I'm building a narrow-tall shelf for a friend. Using three-quarter inch ply.
It's over 8' tall and about 21" wide. About 7or 8 shelves which I'm dadoing
into the sides. The friend doesn't want a back on it though and I'm afraid
the whole thing may lack stability. What should I do? Tell 'em it needs a
back or it might fall apart? Reinforce with gussets? Or just glue the dados
and hit it with some brads and clamp the be-jesus out of it? Thx.
Perhaps he'd go for a back on the top and bottom 8" or so. Even that would
give a huge support to keep it from racking. Otherwise, I'd not build it
because I don't want to hear complaints later when it shifts to one side and
the joints start to break.
Just wondering - does your friend's wall have a bit of molding where the
floor meets the wall? Might not be able to put the cabinet flush with the
wall if there is molding there. You might want to nick out a bit of the
bottom shelf and sides to allow the cabinet to fit over that molding.
If the cabinet does fit flush to the wall then you might be able to
convince him to put in a couple of "L" brackets inside the cabinet that
would attach it to the wall. 8' is a heck of a tip no matter which way it
On the other hand, if his ceiling is exactly 8' tall the cabinet may be
jammed right in place without worrying if it will tip in any direction.
I was just wondering.
Now, I'll go get coffee.
If you do a base with a front piece slightly inset under the first
shelf and another cross piece at the top (again slightly inset) it will
(in my opinion) look better and have some support to keep it square.
A bigger concern with very tall , narrow cabinets is to give them
enough stability from tipping. If the cabinet is not very deep either
an oversized base or attach to the wall with L bracket is essential.
Unless the sides of the shelf are attached to adjacent shelves or something
that like that, I'd tell him that it will rack and in short time, lean
noticeably to one side. If he absolutely refuses, then tell him you won't
fix it when it starts to lean, he'll feud with you after that and you'll
both end up as miserable old men with a perpetual grudge match going for the
rest of your lives.
Barring all of that, you could go as Ed mentioned or perhaps smaller
triangle support pieces on the back of all four corners. Essentially, it's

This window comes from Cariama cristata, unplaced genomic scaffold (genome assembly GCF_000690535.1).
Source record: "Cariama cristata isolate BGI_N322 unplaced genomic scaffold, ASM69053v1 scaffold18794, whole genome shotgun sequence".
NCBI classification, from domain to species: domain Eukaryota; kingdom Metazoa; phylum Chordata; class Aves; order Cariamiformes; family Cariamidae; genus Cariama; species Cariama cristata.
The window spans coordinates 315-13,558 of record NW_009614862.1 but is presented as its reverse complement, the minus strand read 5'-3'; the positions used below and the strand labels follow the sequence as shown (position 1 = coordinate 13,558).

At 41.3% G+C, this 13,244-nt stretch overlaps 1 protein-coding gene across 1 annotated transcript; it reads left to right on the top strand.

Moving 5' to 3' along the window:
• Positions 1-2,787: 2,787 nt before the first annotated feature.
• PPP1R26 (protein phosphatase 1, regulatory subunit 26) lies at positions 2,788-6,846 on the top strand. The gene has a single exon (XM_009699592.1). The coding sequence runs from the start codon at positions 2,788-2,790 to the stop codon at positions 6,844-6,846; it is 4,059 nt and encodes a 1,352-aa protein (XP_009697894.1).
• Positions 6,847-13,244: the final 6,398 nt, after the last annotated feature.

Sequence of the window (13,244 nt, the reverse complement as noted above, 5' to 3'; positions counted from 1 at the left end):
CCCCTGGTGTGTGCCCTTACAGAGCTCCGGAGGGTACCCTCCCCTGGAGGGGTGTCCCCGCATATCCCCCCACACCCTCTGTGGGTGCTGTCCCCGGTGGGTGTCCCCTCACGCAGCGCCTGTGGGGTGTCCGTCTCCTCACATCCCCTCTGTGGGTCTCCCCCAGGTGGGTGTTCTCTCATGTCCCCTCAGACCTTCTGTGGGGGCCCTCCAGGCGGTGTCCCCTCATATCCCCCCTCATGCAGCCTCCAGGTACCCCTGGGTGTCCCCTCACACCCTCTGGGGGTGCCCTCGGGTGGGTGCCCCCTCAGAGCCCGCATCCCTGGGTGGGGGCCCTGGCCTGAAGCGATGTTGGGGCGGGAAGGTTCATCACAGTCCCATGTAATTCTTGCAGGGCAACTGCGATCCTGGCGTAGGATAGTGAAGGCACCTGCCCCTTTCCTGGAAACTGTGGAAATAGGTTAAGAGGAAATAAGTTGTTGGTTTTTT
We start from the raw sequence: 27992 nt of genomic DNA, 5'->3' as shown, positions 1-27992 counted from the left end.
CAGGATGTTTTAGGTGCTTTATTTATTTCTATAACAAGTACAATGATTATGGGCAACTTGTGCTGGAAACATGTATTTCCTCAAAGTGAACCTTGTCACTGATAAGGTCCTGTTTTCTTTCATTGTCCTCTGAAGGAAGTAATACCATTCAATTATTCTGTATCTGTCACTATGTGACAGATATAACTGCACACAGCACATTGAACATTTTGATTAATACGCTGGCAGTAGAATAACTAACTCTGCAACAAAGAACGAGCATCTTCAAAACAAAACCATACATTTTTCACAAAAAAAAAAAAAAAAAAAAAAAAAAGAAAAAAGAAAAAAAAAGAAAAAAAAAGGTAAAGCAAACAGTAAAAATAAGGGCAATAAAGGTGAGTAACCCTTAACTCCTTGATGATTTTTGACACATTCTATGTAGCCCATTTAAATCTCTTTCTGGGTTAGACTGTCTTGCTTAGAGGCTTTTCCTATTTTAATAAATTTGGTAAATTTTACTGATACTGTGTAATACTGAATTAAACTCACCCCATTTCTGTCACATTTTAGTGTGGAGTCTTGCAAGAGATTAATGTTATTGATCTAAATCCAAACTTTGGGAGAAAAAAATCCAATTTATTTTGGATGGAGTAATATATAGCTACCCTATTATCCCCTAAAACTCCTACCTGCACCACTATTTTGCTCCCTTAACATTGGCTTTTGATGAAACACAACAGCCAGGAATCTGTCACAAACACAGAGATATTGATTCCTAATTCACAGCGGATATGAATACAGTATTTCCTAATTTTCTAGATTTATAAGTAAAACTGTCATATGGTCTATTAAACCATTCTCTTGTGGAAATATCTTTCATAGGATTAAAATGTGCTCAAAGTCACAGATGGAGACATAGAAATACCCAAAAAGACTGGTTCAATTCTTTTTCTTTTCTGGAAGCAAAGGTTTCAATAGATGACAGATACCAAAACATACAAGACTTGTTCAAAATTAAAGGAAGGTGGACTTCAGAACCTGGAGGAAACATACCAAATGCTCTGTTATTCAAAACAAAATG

simply not going to look near as good as it would with a full back.
Another idea is to do a good plinth, about 150 (6")and put some 75 - 100
(3" - 4") rails under the top and and a few of the shelves at the back.
With the shelves trenched into the ends a reasonable amount this should
give enough support. You can always out a couple fixings through the
rails into the wall.
If she/he won't go for any back at all you could use metal L and T
braces let into the back. Set thwem in flush to the shelves and uprights
then use solid wood edgebanding to cover the whole side you put the
braces on, or brace both sides and cover both.
I'm probably in the minority here, but if this is going to
be set against a wall (i.e. not freestanding), if you set in
the dadoes 3/8 and square everthing up when you glue-up.
you can toe-nail into wall studs from the inside of the shelf
to keep it from racking.
If he wants it freestanding, then you need some gussets or
something like the others have mentioned.
Something this tall ought to have a back.
That said, if you dado deep enough (if it was solid wood I would say to do
sliding dovetails) and screw and glue the shelves in, plugging the screw
holes, with the thing squared up when you affix the shelves, the assembly
will be fairly strong.
This tall and you also need to add earthquake straps of some sort anyway. So
that should help prevent any racking.
20 years ago I built a bookcase out of 2x10's with no back (I still have
it). It has a very noticeable list to one side. The shelves are dadoed
about 3/4" , screwed and glued into the verticals. I wish I had put a back
on it. Someday I'll get around to correcting that error. On the plus side,
I haven't made that error again.
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